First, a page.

Architektur als Social Design

Lima – Beyond the park


2012+2013 – Lima, Peru
Institut für Landschaftsplanung und Ökologie
Prof. Dipl. Ing. Antje Stokman mit Dipl.-Ing. Eva Nemcova, MSc. Arch. Rossana Poblet in Kooperation mit Prof. Juan Reiser
Mitarbeit 2013: A. Balestrini, Dipl.-Ing. M. Ege, Dipl.-Ing. R. Humpert, P. Lopez, L. Maldonado, K. Polo
Teilnehmer: Studierende aus Deutschland, Peru und den Niederlanden


In 2012 and 2013, the Institute for Landscape Planning and Ecology organized two summerschools in connection with the Lima Water research project (LiWa) in an informal area located in the north of Metropolitan Lima, Perú. This specific area served as a demonstration site for the development and implementation of strategies and measures of water-sensitive urban development in an arid context.


The task of the two summer schools was to develop and implement low-cost, productive water-sensitive urban design solutions that are both functional and beautiful and contribute to a sustainable urban environment. Such solutions should limit the wasteful consumption of potable water and show new approaches to harvesting or saving water, purifying water, reusing nutrients for fertilization or food production, and using local or recycled materials.


This was done by strategic temporary interventions during the first summer school and semi-permanent installations during the second summer school in the form of design prototypes that would be tested for their viability with both experts and the community. The students were asked not to develop a master plan for the whole site, but rather to propose a minimal strategic intervention that could initiate a chain reaction of improvements. The final proposal had to possess the highest potential to be replicated in other open spaces in the future. Based on the results and experiences from the two summerschools, the Liwa-research team designed and implemented a new park which was opened and handed over to the community in 2014.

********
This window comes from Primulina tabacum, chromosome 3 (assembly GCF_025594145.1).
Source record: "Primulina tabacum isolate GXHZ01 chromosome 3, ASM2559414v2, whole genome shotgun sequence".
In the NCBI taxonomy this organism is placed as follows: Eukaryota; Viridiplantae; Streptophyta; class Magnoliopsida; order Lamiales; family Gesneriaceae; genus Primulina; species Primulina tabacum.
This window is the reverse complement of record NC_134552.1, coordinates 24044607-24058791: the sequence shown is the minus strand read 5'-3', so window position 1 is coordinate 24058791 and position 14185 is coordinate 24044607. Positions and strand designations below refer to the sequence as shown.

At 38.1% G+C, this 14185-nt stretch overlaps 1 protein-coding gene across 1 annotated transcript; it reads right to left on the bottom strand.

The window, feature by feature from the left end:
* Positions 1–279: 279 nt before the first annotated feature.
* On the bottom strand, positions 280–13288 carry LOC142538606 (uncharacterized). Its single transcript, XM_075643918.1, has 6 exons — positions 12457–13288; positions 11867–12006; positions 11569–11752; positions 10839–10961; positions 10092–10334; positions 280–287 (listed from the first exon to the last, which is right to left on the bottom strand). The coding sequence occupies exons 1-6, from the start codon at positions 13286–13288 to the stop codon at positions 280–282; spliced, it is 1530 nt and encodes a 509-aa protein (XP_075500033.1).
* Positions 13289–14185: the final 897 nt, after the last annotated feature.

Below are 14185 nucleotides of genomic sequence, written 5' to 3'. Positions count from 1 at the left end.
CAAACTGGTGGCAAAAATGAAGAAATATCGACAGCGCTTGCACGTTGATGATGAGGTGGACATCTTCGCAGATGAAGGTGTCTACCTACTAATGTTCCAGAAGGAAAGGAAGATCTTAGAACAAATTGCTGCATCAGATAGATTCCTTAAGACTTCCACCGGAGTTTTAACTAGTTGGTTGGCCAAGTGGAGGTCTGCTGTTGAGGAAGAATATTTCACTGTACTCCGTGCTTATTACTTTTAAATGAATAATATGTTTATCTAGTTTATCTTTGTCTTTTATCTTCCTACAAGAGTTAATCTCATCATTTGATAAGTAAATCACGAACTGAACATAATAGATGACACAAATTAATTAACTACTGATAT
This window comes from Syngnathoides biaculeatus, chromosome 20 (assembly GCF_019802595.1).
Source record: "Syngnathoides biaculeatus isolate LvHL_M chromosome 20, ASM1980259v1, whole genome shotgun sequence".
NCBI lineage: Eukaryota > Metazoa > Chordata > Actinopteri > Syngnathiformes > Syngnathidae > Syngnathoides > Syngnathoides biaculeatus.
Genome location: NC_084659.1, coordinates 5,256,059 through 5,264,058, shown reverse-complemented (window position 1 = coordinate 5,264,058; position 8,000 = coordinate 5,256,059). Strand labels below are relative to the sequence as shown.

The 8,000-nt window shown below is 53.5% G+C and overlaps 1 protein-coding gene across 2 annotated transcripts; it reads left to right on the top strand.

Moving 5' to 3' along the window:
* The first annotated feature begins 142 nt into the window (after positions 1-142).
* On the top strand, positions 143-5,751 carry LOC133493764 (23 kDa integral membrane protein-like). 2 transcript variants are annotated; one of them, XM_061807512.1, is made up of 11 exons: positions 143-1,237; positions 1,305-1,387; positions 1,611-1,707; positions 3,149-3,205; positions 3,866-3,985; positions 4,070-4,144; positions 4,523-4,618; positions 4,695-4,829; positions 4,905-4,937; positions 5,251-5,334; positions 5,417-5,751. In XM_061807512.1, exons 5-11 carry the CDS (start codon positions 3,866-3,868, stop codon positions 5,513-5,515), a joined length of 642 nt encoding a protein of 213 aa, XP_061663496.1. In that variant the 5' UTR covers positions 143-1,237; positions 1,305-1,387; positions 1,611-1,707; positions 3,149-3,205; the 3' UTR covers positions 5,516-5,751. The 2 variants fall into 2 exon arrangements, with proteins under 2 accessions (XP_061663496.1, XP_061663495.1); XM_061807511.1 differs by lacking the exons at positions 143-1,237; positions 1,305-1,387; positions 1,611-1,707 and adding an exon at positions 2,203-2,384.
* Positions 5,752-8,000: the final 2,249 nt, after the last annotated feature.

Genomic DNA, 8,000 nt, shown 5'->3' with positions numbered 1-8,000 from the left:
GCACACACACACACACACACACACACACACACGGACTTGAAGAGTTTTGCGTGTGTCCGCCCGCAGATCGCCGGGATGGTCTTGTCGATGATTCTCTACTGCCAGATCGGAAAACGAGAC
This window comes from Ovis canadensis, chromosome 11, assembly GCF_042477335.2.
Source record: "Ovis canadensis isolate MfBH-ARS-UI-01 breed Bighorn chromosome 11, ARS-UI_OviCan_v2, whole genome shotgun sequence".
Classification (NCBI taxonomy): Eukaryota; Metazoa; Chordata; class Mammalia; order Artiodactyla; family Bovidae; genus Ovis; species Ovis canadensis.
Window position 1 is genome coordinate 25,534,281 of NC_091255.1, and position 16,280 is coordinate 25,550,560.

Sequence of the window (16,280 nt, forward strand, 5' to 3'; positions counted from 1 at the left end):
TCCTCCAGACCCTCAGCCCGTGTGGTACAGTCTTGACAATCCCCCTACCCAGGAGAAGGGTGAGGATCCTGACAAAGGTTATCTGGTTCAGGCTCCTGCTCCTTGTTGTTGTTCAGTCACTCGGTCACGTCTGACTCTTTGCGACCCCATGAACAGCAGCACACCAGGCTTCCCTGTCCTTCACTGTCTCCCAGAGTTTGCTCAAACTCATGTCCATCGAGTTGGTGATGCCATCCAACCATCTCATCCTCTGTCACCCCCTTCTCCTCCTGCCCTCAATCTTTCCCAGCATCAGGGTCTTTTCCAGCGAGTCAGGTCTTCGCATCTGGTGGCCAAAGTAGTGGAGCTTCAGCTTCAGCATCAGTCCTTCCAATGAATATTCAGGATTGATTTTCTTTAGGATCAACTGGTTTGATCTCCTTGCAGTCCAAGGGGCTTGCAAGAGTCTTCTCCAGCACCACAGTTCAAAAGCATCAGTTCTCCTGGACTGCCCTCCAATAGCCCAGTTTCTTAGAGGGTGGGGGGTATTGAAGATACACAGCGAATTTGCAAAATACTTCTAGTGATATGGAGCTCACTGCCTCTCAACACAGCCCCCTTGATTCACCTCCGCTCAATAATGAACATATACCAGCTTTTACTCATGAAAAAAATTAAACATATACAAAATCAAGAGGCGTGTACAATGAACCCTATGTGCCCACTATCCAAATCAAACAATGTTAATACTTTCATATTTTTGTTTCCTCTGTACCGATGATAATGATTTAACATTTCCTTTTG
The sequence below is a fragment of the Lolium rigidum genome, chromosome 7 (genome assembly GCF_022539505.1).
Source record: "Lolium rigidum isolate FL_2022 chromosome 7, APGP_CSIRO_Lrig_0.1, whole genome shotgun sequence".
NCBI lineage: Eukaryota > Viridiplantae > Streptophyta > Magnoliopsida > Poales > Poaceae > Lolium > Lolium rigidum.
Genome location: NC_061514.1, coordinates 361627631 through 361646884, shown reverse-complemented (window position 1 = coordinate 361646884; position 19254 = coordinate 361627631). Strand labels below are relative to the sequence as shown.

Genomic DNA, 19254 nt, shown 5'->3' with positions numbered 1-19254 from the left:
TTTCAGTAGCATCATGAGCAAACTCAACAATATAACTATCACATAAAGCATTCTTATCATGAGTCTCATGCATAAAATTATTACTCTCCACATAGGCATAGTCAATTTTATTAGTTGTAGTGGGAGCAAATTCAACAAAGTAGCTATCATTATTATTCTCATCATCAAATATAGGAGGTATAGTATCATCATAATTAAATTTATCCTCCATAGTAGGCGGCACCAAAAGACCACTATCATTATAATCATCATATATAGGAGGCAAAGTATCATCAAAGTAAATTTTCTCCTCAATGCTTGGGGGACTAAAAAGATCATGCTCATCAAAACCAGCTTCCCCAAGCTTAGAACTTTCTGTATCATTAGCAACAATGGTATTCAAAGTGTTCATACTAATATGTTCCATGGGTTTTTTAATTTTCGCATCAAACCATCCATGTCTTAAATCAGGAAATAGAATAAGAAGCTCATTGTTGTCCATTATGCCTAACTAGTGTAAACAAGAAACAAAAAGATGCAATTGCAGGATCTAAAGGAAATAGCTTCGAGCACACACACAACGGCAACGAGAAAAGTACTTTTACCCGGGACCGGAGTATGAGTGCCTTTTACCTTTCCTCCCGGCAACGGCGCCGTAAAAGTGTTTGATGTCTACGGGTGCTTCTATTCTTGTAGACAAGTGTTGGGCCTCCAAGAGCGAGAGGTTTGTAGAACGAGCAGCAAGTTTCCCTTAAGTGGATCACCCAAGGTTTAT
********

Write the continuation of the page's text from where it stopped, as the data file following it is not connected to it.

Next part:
The methodology for the summer school considered two main aspects. First, the students from different nationalities and disciplines (architecture, landscape architecture, spatial planning, agricultural engineering, sanitary engineering, wastewater sanitation and social sciences) had to use their different individual competences and apply their different methods and tools; but all had to contribute to a joint project that integrated individual contributions. Second, the task of the workshop covered the whole process, from analyses to project implementation and a handing over to the community; as such, it was a quite complex task to be fulfilled within a short time.